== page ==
Security Awareness is really important to me. I believe that creative and long lasting reminders, slogans, and images can really do a lot to help reduce IT security threats. The goal is to keep these ideas and concepts fresh in people’s minds. They may not really understand what the slogan means, but they will be more conscious of what they are doing.
I created this poster for a Security Awareness Competition sponsored by Educase (contest info and past winners). The target placement was for university computer labs, in order to remind users to stay safe on the Internet. One of the big issues in user-space security right now is Phishing and Identity Theft. I decided to tackle this topic in a simple to digest format.
Here is a scaled-down for the Internet version of my poster:
Don’t Lose Yourself on the Internet by Eric Goldman is licensed under a Creative Commons Attribution-Noncommercial-No Derivative Works 3.0 United States License.
First, take the time to read the small print. What will they use your information for, and how will they protect it? In the EU, omnibus privacy laws provide a lot of protection and if they collect your information, they must provide a lot of detail on how it will be used, who will see it, and when it will be removed. That is great for if you are dealing with legitimate companies in the EU, and to some extent most US and International companies that do business in the EU and countries with similar laws; however, in reality this is hard to enforce on the Internet, with people just starting websites and business, scammers, and people who are simply ignorant of such laws or even good technical security practices. Don.t just sign up, unless you really trust the company or website. Better to miss out than to lose out later in respect to your identity and other personal information.
When you visit a website, what should you look out for to help ease your security fears? First, do they even claim to protect your security? What are their account-lockout and password retrieval policies? Will you be like Sarah Palin and have your account hijacked-via-research? Whenever possible, I personally do not use security questions and if I do I either use some quazi-code or alternate answer which cannot easily be researched or found. Another thing which often worries me is when I receive an email confirmation after my account is setup that includes my e-mail address in plain text! First, this means they are storing it without strong encryption and furthermore you sent it to me over email which is not secured at all. Be really careful if you go to sign up for a site and the password field is not even encrypted or hidden when you type. Definitely use a different password here; they will likely be emailing it to you anyway. It.s really hard to know if a site is safe ahead of time. If it.s not a big name, do some research first. Even the big names can be unsafe. Usually, I like sites that offer OpenID or Live login because these are services focused solely on authentication and have a much better chance of being secured, also its less information I am giving out to another party, thus reducing the possible attack surface (less information stored on less websites).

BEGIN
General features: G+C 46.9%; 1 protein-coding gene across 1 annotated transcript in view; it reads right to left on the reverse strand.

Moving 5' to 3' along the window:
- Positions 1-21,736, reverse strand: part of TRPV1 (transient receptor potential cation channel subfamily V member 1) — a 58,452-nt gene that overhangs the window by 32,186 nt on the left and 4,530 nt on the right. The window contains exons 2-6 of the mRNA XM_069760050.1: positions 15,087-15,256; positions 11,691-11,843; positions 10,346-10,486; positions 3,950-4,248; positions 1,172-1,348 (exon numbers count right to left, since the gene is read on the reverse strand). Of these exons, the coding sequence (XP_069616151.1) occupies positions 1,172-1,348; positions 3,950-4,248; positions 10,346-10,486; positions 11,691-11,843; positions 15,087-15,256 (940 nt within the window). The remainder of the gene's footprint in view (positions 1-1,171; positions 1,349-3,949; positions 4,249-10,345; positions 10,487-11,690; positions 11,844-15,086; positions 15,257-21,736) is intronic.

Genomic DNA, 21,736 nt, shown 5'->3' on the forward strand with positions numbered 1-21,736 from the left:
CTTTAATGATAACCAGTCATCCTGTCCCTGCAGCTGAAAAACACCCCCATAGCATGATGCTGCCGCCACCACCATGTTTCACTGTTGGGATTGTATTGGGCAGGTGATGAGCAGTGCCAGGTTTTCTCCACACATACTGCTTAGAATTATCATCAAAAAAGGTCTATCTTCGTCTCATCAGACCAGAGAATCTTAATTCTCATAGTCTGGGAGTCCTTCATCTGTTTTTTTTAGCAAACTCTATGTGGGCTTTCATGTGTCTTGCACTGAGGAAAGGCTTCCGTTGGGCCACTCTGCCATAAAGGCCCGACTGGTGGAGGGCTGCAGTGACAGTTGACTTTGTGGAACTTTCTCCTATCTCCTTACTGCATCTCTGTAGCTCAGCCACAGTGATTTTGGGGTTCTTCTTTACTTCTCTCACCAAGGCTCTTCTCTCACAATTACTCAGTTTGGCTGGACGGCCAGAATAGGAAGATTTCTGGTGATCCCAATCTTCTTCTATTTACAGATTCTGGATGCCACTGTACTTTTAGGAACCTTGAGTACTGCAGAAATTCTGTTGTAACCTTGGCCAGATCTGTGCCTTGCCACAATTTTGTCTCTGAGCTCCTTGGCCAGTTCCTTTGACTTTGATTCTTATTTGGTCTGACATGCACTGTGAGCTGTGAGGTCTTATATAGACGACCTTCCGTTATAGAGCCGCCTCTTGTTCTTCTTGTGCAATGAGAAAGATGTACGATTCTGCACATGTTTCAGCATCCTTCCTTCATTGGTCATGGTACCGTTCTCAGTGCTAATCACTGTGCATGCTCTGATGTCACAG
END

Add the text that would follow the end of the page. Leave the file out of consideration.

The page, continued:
An interesting project would be to start a wiki where people can comment and post on the security quality of various websites. Users could post their security concerns, and hopefully site owners could respond and improve their websites. This really sounds like one of the Internet community and activist things that should be done and popular. Services such as Web of Trust (WOT) are good, but they are not looking at the technical security aspect which most users will not understand; the site may not be scamming you, but they may not know how to protect your data. Cross referencing and linking between two such resources would really be useful for end users.e
Other ways to stay safe are to use services like BugMeNot.com, where people create shared accounts so they don.t have to sign up themselves, or MyTrashMail.com, which lets you create a temporary anonymous email address for suspicious sign-ups.
There are some more hints in the poster itself. These tips are very high level and will help people think before they act. It is very hard to influence specific actions under specific situations, but the broad approach will help ensure people are at least aware and making a semi-informed decision.
The poster you see above is a low resolution image. If you want to actually use this poster in your own computer labs, library, Internet café, etc, please let me know. I may be able to provide you with the full resolution image to use for printing. Alternatively, you can buy copies of the poster direct from
CafePress.com by visiting http://www.cafepress.com/secaware1. The poster is released under the Creative Commons Attribution-Noncommercial-No Derivative Works 3.0 United States License. If you require different usage terms (commercial usage or modification), please contact me for permission.